A scientist working in Cambridge and California has just announced that she and her colleagues have made a ‘synthetic human embryo’. They took a human embryonic stem cell line and used it to make what looks like an early human embryo. This ‘synthetic human embryo’ has been cultivated past the legal limit for experimenting on human embryos in the United Kingdom, which is 14 days.
If this really is an embryo, and it looks a bit like one, then this is a new way of generating an embryo without fertilisation. If cells from an adult could be used, then synthetic embryos would be a new form of cloning. This would be wrong for all the same reasons that the old way of cloning a person (the cloning used to make Dolly the sheep) was wrong. It fails to respect the dignity of human procreation. It fails to respect the dignity of the human being in the first stage of our development. It instrumentalises a human person destroying him or her in lethal scientific experimentation.
This is being reported as though it were a scientific breakthrough but it is not clear what has been achieved, if anything. We should also be very sceptical of claims that this kind of research will help understand or treat genetic diseases. Similar claims are made every time a scientist wants to push the ethical boundaries but we should remember what happened on such occasions, for example, the purported promise of saving 150 lives each year by allowing ‘three parent’ IVF.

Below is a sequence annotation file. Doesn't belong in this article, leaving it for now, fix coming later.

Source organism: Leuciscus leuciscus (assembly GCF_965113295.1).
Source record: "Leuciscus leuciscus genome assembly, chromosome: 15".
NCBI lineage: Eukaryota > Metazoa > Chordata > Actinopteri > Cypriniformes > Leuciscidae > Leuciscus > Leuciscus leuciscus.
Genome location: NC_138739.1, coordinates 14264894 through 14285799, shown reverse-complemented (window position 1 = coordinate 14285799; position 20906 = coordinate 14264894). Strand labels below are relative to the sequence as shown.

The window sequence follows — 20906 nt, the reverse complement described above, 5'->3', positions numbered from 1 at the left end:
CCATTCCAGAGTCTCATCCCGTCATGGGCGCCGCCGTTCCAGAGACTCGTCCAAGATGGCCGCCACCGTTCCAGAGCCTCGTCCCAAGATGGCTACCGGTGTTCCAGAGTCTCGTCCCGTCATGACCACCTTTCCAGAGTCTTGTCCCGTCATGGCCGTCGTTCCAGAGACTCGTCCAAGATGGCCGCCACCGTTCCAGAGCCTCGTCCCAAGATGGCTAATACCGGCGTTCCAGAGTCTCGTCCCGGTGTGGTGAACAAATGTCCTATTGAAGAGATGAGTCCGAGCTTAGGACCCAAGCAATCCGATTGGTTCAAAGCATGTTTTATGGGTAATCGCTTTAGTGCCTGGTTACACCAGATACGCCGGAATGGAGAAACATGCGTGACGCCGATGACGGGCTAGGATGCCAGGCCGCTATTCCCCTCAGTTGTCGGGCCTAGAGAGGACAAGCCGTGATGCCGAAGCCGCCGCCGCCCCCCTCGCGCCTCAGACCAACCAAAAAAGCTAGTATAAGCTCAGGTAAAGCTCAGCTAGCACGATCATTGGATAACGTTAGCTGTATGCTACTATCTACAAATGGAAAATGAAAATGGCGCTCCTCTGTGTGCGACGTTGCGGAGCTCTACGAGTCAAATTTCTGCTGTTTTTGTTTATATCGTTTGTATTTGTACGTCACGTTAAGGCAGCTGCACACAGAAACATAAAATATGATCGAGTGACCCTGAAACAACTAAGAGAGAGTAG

Extraordinary claims were also made about animal-human hybrid embryos being the supposed doorway to cures for every disease from Parkinson’s and Motor Neurone Disease to Alzheimer’s, but these were cruel and empty promises, hype not hope, and once legalised, this avenue of research was quickly abandoned. The bigger and more general the claims the more we should be sceptical. A cure-all cures nothing.
A synthetic embryo is not a ‘model’ of an embryo, it is an attempt to make an embryo. If this attempt is successful, scientifically, then it will be wrong ethically, but if it is not successful scientifically then it will not be able to tell us much about normal human development. So far they have not succeeded even in mice in getting ‘synthetic embryos’ to develop to birth. So perhaps this is not an embryo but an uninteresting clump of cells. On the other hand, if we have any doubt then the embryo-like being should be given the benefit of the doubt.
We all began life as an embryo and to manufacture, experiment on and destroy human embryos is to manufacture, experiment on and destroy human beings. It is unjust. We should not be trying to make human embryos in this way.
Dr David Albert Jones is the Director of the Anscombe Bioethics Centre, Fellow at Blackfriars Hall, Oxford, Professor of Bioethics at St Mary’s University, Twickenham, and Vice-Chair of the Ministry of Defence Research Ethics Committee.
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